During the fire approximately 1/3rd of the over 50 million records stored were destroyed. However, some records (though badly damaged from fire and water) were salvaged (about 6.5 million). Because these records have importance for federal entitlements (for example medical and education) as well as genealogy and historical research, there is a clear need to salvage information from them. To date the National Archives and Records Administration (NARA) Preservation lab (Saint Louis Preservation Division) works to recover information from these burnt records . And I find their forensic efforts a fascinating use of available technology.
The Preservation Lab, currently experiments with infrared filters on cameras. The burnt ink shows up differently against a burnt paper backdrop because ink burns differently than paper does. Infra-red filters are used to create a contrast between the ink and paper, and with simple graphics software like Photoshop the image can be manipulated to help show what the naked eye can not. Of course the lab investigates other methods of information recovery such as new technologies (ie. sub-fibre scanning) or more detective style recovery (tracing requested records through other means). They also deal with methods for restoring the damaged documents and digitization. You can find more information on their efforts here.
This forensic effort reminds us of yet another case study of a fire where effects are not just realized immediately after, but even decades later. I encourage all readers to look into the efforts by this group when they have the time, its quite interesting work they are doing.
Part the History of fire sciences and technology project that I have been working on the last two years involves digitizing/archiving old documents related to fire sciences and technology. When I say old, I mean anything from 1920 all the way back to roman times. While some of these older documents speak of new ways to scientifically understand fire behavior, most only provide information of people’s perceptions and vague but the beginnings of understanding of fire engineering and dynamics.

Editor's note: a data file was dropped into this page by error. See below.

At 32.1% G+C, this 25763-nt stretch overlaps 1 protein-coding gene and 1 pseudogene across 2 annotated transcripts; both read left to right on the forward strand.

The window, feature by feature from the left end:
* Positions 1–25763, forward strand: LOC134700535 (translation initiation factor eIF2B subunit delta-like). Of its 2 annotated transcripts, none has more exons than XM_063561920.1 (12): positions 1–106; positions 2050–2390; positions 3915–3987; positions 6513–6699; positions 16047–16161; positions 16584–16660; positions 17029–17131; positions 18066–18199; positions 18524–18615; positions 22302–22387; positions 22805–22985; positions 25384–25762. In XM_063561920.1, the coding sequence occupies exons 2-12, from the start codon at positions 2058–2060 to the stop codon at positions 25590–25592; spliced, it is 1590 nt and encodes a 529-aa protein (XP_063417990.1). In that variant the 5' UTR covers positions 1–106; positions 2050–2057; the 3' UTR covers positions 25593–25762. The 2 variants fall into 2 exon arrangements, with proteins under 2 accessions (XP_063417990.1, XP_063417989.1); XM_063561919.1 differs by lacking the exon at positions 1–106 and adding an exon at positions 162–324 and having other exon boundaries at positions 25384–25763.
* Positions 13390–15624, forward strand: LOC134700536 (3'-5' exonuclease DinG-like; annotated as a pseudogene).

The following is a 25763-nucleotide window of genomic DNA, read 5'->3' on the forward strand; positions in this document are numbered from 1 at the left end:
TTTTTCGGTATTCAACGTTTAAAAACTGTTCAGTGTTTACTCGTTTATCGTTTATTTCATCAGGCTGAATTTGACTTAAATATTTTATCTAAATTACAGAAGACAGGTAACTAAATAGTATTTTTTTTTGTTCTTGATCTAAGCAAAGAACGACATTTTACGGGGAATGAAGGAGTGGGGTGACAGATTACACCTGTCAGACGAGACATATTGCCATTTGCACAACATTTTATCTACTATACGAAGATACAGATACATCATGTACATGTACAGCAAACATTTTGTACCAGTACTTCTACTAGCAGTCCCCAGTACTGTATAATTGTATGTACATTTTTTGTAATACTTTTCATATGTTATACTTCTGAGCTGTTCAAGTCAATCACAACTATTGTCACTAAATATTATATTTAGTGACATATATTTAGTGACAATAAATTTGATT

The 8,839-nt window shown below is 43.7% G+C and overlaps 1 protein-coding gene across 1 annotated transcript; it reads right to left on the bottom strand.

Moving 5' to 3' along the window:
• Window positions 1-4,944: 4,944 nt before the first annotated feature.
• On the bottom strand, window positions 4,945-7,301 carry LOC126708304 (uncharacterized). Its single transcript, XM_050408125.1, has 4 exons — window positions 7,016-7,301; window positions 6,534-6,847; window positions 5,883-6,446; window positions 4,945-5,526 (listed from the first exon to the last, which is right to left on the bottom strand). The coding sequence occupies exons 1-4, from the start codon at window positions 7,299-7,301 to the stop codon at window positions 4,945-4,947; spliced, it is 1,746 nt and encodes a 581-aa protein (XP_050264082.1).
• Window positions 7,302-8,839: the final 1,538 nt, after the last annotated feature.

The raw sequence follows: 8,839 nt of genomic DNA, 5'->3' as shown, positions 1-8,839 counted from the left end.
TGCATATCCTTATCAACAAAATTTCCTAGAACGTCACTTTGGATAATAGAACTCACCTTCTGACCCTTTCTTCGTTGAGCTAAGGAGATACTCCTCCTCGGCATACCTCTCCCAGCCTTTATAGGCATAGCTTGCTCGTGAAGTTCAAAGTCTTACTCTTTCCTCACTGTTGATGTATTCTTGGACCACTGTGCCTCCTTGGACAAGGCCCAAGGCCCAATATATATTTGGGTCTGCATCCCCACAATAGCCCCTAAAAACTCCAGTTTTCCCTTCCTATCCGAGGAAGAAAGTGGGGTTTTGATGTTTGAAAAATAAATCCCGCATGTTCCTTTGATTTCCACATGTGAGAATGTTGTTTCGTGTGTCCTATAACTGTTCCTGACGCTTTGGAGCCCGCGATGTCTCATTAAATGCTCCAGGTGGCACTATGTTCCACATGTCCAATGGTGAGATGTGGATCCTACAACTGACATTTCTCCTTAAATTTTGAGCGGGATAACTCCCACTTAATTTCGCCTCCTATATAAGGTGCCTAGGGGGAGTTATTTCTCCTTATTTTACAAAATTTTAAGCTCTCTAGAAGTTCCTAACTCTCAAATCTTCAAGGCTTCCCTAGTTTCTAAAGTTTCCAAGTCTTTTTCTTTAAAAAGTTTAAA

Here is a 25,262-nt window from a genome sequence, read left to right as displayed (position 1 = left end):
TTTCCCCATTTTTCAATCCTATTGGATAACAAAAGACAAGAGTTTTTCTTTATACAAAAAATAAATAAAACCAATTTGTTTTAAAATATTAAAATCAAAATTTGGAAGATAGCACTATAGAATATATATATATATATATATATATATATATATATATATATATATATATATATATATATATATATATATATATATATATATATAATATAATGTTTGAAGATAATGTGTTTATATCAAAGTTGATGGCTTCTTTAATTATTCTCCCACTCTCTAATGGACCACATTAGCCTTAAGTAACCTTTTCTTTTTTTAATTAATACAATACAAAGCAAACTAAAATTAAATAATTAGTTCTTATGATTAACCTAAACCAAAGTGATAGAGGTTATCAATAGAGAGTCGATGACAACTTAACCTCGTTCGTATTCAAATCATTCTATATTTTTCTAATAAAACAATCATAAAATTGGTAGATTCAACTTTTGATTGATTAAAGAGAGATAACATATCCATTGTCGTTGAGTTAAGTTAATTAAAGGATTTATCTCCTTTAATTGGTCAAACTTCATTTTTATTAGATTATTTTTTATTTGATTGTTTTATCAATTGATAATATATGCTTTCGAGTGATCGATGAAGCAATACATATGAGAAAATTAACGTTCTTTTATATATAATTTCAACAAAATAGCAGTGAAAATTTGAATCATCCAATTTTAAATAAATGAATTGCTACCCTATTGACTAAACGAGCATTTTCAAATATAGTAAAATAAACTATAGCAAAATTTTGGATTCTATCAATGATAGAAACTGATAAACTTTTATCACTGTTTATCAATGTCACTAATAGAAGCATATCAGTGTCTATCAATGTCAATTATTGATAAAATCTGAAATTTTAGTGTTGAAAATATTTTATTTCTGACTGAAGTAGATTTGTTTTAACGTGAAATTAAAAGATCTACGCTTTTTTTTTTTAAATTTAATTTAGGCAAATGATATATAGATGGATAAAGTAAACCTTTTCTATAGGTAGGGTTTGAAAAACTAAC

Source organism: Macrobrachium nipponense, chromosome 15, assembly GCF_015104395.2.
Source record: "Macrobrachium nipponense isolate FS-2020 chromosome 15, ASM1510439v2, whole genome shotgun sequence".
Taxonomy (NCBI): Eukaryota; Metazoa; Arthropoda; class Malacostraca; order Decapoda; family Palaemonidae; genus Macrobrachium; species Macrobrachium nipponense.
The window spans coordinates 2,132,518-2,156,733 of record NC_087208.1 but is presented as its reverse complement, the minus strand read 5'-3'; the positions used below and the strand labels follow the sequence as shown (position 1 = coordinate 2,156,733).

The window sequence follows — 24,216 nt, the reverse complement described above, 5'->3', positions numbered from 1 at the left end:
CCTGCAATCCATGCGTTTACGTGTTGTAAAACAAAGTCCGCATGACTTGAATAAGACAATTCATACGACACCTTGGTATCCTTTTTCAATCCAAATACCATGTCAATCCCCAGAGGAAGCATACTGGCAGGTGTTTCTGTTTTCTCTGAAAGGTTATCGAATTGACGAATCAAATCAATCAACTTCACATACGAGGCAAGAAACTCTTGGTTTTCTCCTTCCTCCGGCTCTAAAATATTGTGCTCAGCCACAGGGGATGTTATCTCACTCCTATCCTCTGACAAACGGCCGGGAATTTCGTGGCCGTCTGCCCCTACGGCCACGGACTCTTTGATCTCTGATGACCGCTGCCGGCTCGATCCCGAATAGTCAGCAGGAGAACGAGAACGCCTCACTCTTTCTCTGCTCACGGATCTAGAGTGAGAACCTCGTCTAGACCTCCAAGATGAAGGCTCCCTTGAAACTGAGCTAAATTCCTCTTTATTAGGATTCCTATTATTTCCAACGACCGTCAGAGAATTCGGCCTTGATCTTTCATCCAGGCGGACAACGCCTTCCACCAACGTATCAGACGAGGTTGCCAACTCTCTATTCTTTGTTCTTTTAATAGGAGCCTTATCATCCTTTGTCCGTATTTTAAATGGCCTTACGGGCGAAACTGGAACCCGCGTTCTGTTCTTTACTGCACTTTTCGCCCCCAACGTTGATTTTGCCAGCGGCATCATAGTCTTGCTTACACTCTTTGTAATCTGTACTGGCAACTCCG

For example, many digitized pamphlets from the 1500s describe fires that destroyed large parts of cities. These pamphlets’ authors typically accept that fires were a necessary instrument of a divine plan. The pamphlets though provide information to the beginnings of the study of fire engineering and dynamics as a science, especially in regards to incombustible and/or combustible construction techniques.
I share the following pdf copy of one of the older documents digitized for the above project (slightly restored for initial posting). The file may be downloaded in full here.
This manuscript authorship is accredited to T.D (Thomas Deloney). The document describes the Beccles market town fire that occurred November 1586. The fire ultimately destroyed over 80 buildings (there does not seem to be much information about life loss or injuries that I could find) and caused 20k£ damages (easily over 5 million+ £ in today’s dollars). Interestingly, the article is one of the few from this time period which shows an illustration. This image is reproduced below. As an aside, I find it interesting that the image illustrates smoke, where often in today’s illustrations of fire in media often neglect to draw smoke.
Please feel free to message me if there you have any questions about this project or the Beccles fire (firstname.lastname@example.org).